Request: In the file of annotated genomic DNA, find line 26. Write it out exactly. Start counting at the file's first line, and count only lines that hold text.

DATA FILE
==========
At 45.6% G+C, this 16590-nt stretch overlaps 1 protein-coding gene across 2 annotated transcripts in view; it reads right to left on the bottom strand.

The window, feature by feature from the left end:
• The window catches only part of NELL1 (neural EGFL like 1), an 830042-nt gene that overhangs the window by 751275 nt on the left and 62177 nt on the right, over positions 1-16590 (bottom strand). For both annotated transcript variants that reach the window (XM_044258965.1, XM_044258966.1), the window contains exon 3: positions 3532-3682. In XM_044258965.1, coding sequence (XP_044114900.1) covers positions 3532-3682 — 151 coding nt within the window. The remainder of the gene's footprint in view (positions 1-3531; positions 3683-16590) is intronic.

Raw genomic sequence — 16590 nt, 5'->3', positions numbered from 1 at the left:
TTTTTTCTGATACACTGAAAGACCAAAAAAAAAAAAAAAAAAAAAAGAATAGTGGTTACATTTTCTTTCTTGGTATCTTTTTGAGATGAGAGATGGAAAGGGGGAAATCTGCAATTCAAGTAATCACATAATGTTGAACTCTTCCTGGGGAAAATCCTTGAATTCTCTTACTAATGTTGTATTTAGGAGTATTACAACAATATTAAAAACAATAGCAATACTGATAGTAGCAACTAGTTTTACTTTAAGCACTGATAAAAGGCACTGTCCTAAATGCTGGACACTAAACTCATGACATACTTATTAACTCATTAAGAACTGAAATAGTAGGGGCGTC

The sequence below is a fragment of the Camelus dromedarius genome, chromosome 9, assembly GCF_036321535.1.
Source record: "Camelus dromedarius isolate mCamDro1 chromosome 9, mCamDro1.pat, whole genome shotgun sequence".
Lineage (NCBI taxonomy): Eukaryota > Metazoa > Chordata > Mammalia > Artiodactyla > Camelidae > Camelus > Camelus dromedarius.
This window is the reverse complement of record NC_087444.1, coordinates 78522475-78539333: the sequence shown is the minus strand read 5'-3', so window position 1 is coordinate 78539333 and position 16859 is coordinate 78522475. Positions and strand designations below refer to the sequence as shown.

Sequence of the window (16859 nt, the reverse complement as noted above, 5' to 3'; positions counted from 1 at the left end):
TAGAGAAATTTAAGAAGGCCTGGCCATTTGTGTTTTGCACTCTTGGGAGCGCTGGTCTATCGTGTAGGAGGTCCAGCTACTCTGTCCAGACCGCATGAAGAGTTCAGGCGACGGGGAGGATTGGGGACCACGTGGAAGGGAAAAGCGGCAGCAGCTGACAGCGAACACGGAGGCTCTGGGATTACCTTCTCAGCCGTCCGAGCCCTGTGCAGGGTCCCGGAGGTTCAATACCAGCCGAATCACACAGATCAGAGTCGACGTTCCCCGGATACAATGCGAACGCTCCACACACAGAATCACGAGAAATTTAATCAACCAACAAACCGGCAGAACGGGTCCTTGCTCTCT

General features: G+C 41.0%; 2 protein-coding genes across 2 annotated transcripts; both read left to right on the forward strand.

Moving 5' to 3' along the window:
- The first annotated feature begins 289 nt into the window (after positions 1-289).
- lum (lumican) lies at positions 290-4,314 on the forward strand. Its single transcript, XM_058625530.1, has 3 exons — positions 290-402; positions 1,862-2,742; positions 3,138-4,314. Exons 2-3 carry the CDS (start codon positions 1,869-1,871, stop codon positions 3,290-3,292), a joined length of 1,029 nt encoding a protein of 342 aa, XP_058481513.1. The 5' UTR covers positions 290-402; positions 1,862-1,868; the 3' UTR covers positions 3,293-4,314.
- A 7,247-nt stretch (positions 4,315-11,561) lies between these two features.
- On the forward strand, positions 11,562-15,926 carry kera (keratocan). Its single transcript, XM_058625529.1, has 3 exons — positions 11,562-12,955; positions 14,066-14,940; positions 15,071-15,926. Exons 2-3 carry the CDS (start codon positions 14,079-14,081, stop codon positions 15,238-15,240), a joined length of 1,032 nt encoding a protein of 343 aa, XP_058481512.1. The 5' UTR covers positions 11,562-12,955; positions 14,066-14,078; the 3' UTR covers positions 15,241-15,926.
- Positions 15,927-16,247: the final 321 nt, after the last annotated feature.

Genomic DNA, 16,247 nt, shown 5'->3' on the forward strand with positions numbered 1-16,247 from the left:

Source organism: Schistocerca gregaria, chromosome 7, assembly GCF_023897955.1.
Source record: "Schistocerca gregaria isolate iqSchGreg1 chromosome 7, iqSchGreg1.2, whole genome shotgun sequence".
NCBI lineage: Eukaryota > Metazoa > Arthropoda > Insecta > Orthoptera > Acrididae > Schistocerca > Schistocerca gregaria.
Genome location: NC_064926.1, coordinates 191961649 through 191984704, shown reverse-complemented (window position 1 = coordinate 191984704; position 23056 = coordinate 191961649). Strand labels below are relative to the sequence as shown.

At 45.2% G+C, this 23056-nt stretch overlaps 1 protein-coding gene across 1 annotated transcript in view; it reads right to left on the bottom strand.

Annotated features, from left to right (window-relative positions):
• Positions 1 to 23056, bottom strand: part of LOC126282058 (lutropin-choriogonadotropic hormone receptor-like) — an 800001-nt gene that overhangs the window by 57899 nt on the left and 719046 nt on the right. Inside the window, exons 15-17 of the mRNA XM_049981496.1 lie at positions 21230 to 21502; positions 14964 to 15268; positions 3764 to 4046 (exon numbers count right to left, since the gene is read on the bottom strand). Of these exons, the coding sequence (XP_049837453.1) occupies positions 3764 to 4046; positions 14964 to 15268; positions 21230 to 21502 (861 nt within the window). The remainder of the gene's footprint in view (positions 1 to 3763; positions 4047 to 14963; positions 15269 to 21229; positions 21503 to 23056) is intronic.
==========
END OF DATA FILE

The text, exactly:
• Positions 1 to 23056, bottom strand: part of LOC126282058 (lutropin-choriogonadotropic hormone receptor-like) — an 800001-nt gene that overhangs the window by 57899 nt on the left and 719046 nt on the right. Inside the window, exons 15-17 of the mRNA XM_049981496.1 lie at positions 21230 to 21502; positions 14964 to 15268; positions 3764 to 4046 (exon numbers count right to left, since the gene is read on the bottom strand). Of these exons, the coding sequence (XP_049837453.1) occupies positions 3764 to 4046; positions 14964 to 15268; positions 21230 to 21502 (861 nt within the window). The remainder of the gene's footprint in view (positions 1 to 3763; positions 4047 to 14963; positions 15269 to 21229; positions 21503 to 23056) is intronic.